Thailand government rejects Bangkok protest talks offer
Thai anti-government protesters use homemade weapons
Thailand's government has rejected an offer of mediated talks with red-shirt protesters aimed at ending an increasingly violent confrontation.
Five days of street clashes between troops and protesters in Bangkok have left 37 people dead and scores injured.
Red-shirt leaders had earlier accepted the offer of fresh talks to be overseen by senior Senate figures.
But the government said the red-shirts had to leave their Bangkok camp before any talks could take place.
"The situation has escalated and become violent with armed groups and terrorists attacking the government, officers in the field and civilians," cabinet minister Satit Wonghnongtaey said in a televised news conference.
"The situation could be resolved and lead to negotiations when demonstrators disperse."
The offer to mediate talks came from the head of Thailand's Senate, Prasobsuk Boondej.
Red-shirt leader Nattawut Saikua told journalists that the protesters backed the proposal because "if we allow things to go on like this, we don't know how many more lives will be lost".
Mr Prasobsuk said exploratory talks had yielded positive results, although his offer to mediate had earlier been publicly rejected by the government.
He has apparently met the prime minister twice to discuss the issue, says the BBC's Lucy Williamson in Bangkok. And on Tuesday met red-shirt leaders in a shipping container behind the protesters' main stage.
He left after an hour or so, saying the talks had been "positive".
But what these tentative contacts mean remains unclear, our correspondent adds.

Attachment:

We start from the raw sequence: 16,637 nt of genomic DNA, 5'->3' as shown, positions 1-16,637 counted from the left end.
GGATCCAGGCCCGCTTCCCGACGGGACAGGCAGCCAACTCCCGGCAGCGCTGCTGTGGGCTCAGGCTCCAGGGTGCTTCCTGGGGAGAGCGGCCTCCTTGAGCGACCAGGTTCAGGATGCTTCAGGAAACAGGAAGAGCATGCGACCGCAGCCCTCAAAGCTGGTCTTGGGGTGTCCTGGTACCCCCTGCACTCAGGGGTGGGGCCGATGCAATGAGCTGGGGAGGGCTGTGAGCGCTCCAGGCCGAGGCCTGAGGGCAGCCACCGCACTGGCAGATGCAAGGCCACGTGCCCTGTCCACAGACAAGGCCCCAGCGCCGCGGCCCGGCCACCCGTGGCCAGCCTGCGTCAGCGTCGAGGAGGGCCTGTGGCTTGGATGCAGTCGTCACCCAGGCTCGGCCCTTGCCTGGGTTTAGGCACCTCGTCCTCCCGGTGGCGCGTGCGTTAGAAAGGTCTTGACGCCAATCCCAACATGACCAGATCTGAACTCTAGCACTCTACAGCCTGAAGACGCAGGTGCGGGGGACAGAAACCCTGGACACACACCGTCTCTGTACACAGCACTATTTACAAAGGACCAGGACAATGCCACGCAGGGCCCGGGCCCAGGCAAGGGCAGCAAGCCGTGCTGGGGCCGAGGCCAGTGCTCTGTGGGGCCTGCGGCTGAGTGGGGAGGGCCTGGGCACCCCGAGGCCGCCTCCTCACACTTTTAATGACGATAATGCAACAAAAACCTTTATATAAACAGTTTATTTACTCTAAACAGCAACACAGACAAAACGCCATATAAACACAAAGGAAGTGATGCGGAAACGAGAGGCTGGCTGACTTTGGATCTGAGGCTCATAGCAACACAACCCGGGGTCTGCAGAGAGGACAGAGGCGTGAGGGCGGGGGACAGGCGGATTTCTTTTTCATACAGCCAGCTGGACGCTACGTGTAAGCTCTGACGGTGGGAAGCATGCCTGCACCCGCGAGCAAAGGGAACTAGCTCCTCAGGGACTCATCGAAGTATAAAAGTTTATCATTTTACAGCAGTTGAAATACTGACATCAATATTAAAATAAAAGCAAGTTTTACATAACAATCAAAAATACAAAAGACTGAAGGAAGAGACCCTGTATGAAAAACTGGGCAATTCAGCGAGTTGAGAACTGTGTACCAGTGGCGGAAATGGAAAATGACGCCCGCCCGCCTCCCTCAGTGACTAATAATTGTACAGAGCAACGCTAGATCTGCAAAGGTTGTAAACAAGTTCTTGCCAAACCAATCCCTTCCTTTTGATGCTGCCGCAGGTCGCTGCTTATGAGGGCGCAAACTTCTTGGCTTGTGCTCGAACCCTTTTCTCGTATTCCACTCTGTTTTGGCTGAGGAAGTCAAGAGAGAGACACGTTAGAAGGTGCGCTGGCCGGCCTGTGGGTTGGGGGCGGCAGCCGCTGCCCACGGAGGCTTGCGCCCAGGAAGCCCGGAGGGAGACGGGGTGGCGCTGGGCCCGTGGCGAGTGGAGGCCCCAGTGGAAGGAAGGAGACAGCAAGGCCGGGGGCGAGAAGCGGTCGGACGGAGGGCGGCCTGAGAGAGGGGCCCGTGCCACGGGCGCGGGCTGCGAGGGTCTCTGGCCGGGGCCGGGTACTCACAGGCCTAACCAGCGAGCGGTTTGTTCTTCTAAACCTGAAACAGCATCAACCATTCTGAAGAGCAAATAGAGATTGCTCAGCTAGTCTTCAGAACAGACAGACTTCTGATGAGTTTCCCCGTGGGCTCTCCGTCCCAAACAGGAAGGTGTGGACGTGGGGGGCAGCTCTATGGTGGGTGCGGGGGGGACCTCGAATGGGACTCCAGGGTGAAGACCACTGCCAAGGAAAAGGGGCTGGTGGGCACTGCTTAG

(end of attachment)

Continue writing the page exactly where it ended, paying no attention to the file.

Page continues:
The two sides have been trading increasingly bitter accusations in recent days.
The government accuses hard-liners within the red camp of using women and children as shields. At a news conference on Tuesday the military showed footage of what it said was a protester holding a baby over a barricade.
The red-shirts, meanwhile, accuse government troops of firing indiscriminately on them, although the army said troops were firing live rounds only in self-defence.
Late on Monday, the United Nations called on the protesters to "step back from the brink" and urged the government troops to exercise restraint.
On Tuesday sporadic outbreaks of violence continued, but the BBC's South East Asia correspondent, Rachel Harvey, said that confrontations between troops and demonstrators appeared to be less intense than they once were.
But several thousand protesters remained inside the barricaded camp in the centre of Bangkok in continued defiance of government demands to leave.
14 Mar: Red-shirts converge on Bangkok, occupy government district
16 Mar: Protesters splash their own blood at Government House
30 Mar: Talks with government ends in deadlock
3 Apr: Occupy Bangkok shopping district
10 Apr: Troops try to clear protesters; 25 people are killed and hundreds injured
Schools and government offices remained closed, and underground and elevated train services were suspended.
The government has extended the public holiday until Friday to allow more time to resolve the crisis - which has seen gunfire and explosions at a number of sites around the protest camp.
On Tuesday the military held a news conference, showing footage which it said showed that the red-shirt protesters were aggressors in the fighting.
The red-shirts have been protesting in Bangkok since 14 March. They are currently occupying the shopping district, forcing hotels and shops to close and affecting the city's economy.
The protesters are a loose coalition of left-wing activists, democracy campaigners and mainly rural supporters of ousted leader Thaksin Shinawatra, who has lived overseas since he was convicted of conflict of interest.
They are demanding fresh polls because they say the government - which came to power through a parliamentary deal rather than an election - is illegitimate.
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